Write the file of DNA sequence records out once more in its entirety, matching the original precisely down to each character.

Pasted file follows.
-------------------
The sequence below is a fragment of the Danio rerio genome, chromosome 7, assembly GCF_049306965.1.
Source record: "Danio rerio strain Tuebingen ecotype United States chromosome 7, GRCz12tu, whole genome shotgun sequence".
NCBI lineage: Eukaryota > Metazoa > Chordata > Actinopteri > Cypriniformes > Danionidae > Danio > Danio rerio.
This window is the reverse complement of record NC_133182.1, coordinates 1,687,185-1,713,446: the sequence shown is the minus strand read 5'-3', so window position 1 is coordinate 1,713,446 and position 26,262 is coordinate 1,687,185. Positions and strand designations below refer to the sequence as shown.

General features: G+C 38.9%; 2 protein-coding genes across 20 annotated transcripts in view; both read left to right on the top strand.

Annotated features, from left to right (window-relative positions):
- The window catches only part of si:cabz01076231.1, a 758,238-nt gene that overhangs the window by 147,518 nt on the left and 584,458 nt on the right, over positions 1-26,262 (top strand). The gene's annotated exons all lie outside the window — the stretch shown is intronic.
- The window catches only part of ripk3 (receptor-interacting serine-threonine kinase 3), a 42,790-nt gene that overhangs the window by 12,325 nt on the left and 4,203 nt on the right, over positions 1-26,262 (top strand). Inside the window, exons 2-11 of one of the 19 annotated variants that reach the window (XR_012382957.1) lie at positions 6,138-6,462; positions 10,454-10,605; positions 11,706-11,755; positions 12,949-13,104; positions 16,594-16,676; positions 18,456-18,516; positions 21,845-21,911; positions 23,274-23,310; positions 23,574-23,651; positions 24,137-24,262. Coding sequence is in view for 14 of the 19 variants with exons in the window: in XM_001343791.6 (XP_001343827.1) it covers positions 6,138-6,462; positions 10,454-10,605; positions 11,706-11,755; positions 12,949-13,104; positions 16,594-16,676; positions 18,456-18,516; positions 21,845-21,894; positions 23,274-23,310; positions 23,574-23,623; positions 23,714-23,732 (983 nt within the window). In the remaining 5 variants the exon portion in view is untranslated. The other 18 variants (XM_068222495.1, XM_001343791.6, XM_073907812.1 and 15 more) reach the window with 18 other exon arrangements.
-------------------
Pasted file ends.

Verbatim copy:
The sequence below is a fragment of the Danio rerio genome, chromosome 7, assembly GCF_049306965.1.
Source record: "Danio rerio strain Tuebingen ecotype United States chromosome 7, GRCz12tu, whole genome shotgun sequence".
NCBI lineage: Eukaryota > Metazoa > Chordata > Actinopteri > Cypriniformes > Danionidae > Danio > Danio rerio.
This window is the reverse complement of record NC_133182.1, coordinates 1,687,185-1,713,446: the sequence shown is the minus strand read 5'-3', so window position 1 is coordinate 1,713,446 and position 26,262 is coordinate 1,687,185. Positions and strand designations below refer to the sequence as shown.

General features: G+C 38.9%; 2 protein-coding genes across 20 annotated transcripts in view; both read left to right on the top strand.

Annotated features, from left to right (window-relative positions):
- The window catches only part of si:cabz01076231.1, a 758,238-nt gene that overhangs the window by 147,518 nt on the left and 584,458 nt on the right, over positions 1-26,262 (top strand). The gene's annotated exons all lie outside the window — the stretch shown is intronic.
- The window catches only part of ripk3 (receptor-interacting serine-threonine kinase 3), a 42,790-nt gene that overhangs the window by 12,325 nt on the left and 4,203 nt on the right, over positions 1-26,262 (top strand). Inside the window, exons 2-11 of one of the 19 annotated variants that reach the window (XR_012382957.1) lie at positions 6,138-6,462; positions 10,454-10,605; positions 11,706-11,755; positions 12,949-13,104; positions 16,594-16,676; positions 18,456-18,516; positions 21,845-21,911; positions 23,274-23,310; positions 23,574-23,651; positions 24,137-24,262. Coding sequence is in view for 14 of the 19 variants with exons in the window: in XM_001343791.6 (XP_001343827.1) it covers positions 6,138-6,462; positions 10,454-10,605; positions 11,706-11,755; positions 12,949-13,104; positions 16,594-16,676; positions 18,456-18,516; positions 21,845-21,894; positions 23,274-23,310; positions 23,574-23,623; positions 23,714-23,732 (983 nt within the window). In the remaining 5 variants the exon portion in view is untranslated. The other 18 variants (XM_068222495.1, XM_001343791.6, XM_073907812.1 and 15 more) reach the window with 18 other exon arrangements.